Melrose House, historic Pretoria home
The Treaty of Vereeniging which ended the Boer War
Around 11:00 p.m. on Saturday 31 May 1902 12 men sat around a large Victorian dinner table in the imposing dining room of Melrose House in Jacob Mare Street, Pretoria, to sign the treaty that would bring hostilities to an end in the bloodiest and most expensive war ever fought on South African soil, the Boer War, or Tweede Vryheid's Oorlog (Secong War of Independence).
The 12 men represented the governments of the Zuid Afrikaansche Republiek (ZAR), Great Britain and the Orange Free State Republic. The negotiations which led to this treaty had started in the town of Vereeniging on the banks of the Vaal River (hence the treaty's name) some weeks before and were marked by acrimonious debate and dramatic outbursts.
The final vote in the negotiations in Vereeniging accepting the terms of the surrender of the Boer forces was completed at 2:00 p..m that Saturday afternoon and the treaty was rushed to Pretoria by train where it was met by Lord Kitchener, the commander of the British forces, and Lord Milner, British High Commissioner to South Africa. Lord Roberts had taken over Melrose House as his headquarters after the fall of Pretoria to the British forces in June 1900.
This was, without doubt, the most dramatic and important even ever to take place in Melrose House, built by a tycoon who had made his fortune initially on the Diamond Fields in Kimberley and then consolidated his fortune by setting up a transport business, using coaches he imported from the United States.
The building of Melrose House
George Jesse Heys was the son of an immigrant from Haslingden, North Lancashire, Thomas Heys, who set up a gentleman's outfitters business in the Natal port of Durban in the 1840s.
George Heys studied at Durban Boys' High School and after leaving school worked for some years for his father's company, before moving to Kimberley after the diamond rush there.
Heys returned to Durban to marry Emma Jane Harris in 1873, taking he back with him to Kimberley where she gave birth to two daughters.
In 1879 Heys and his family moved to Pretoria where he set up a general dealership in Church Street trading under the name "Heys and Company General Dealer."
At first the Heys family lived in a house called Natal Villa on the corner of Andries and Minnaar Streets, not far from the two erven which Heys bought in 1885 in Jacob Mare Street, where Melrose House would be built.
British architect W.T. Vale designed the house and supervised its building, which was completed in 1887.
Mr and Mrs Heys toured Britain and visited the romantic ruins of Melrose Abbey in Scotland and decided to call their new home "Melrose Villa", later changing the name to "Melrose House".
The house itself is built in what can be termed the "eclectic" style, typical of the late Victorian era. It is rather fussily ornate and combines many different styles - author Desiree Picton-Seymour in her book Historical Buildings in South Africa (Struikhof, 1989) wrote, "With balconies and verandas and every conceivable type of window, from oriel to attic, each aspect of the house was elaborate with decoration."
The front gate of Melrose House on Jacob Mare Street is directly opposite the main gate of Burgers Park.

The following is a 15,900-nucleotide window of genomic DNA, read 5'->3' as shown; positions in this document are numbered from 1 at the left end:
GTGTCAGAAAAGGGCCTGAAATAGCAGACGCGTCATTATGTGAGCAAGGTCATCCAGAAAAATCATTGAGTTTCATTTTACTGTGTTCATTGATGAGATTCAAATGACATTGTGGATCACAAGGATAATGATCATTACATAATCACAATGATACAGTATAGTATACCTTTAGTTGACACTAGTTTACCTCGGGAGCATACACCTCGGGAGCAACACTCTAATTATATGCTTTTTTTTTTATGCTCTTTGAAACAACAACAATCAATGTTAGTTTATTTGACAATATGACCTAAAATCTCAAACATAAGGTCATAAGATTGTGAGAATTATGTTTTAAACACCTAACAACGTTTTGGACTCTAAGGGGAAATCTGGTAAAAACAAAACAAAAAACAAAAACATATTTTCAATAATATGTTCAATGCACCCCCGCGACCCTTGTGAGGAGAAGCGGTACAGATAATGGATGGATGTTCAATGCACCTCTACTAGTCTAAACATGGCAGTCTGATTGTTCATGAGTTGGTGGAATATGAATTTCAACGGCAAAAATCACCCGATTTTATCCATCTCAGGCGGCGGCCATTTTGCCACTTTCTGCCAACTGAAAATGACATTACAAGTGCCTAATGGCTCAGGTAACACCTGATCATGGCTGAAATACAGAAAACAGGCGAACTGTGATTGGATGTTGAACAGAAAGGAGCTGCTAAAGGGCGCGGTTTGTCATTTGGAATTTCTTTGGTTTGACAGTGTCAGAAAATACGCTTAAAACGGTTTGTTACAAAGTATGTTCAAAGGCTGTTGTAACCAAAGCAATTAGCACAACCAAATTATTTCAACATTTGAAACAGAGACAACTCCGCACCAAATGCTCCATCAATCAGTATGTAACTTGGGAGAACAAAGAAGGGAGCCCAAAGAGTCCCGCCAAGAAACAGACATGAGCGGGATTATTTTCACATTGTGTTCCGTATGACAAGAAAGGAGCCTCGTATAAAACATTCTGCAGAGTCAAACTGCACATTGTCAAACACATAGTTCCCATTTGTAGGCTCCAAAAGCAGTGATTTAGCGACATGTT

Melrose House during the Boer War
Pretoria fell to the British forces under Lord Roberts, Commander-in-Chief, on 5 June 1900 and soon thereafter he requisitioned the house as the British Headquarters. The Heys family moved out of the house and went to stay with friends nearby for the duration.
Roberts, and after him Lord Kitchener who succeeded him as Commander-in-Chief, used the so-called "morning room" to the left of the front door as their office.
Roberts had annexed the ZAR for the British Crown on 25 October 1900 and at the end of November handed over power to Kitchener. Kitchener was the man who had gained renown as the victor in the Battle of Omdurman in the Sudan just three years earlier.
After the Treaty of Vereeniging had been signed the British evacuated Melrose House and the Heys family returned. With the compensation money the family was paid by the British they were able to make several improvements to their alread comfortable home.
Inside the house
The way was long, the wind was cold,
The Minstrel was infirm and old;
His wither'd cheek, and tresses gray,
Seem'd to have known a better day;
The harp, his sole remaining joy,
Was carried by an orphan boy.
The last of all the Bards was he,
Who sung of Border chivalry;
For, welladay! their date was fled,
His tuneful brethren all were dead;
And he, neglected and oppress'd,
Wish'd to be with them, and at rest.
- from the Introduction to "The Lay of the Last Minstrel" by Sir Walter Scott
One of the most imposing aspects of Melrose House is the large window in the main stairwell with its central panel illustrating Scott's famous poem. It is one of two stained glass windows in the house, the other being in the billiard room.
Melrose House was bought from the Heys family trust by the Pretoria Municipality in 1968 for use as a museum. It is one of the most perfectly preserved examples of a Victorian home in South Africa and the museum management has been meticulous in the restoration wherever that was needed. Even the pattern of the wallpaper in some of the rooms has been re-created exactly from samples found in the house.
Around the garden various archaeological digs have been made and a fascinating collection of old bottles, kitchen utensils and other items found are on display in the museum.
There is now a tea garden at the house as well as a gift shop. Antique fairs are held in the grounds regularly.
The text and all images on this page, unless otherwise indicated, are by Tony McGregor who hereby asserts his copyright on the material. Should you wish to use any of the text or images feel free to do so with proper attribution and, if possible, a link back to this page. Thank you.
© Tony McGregor 2010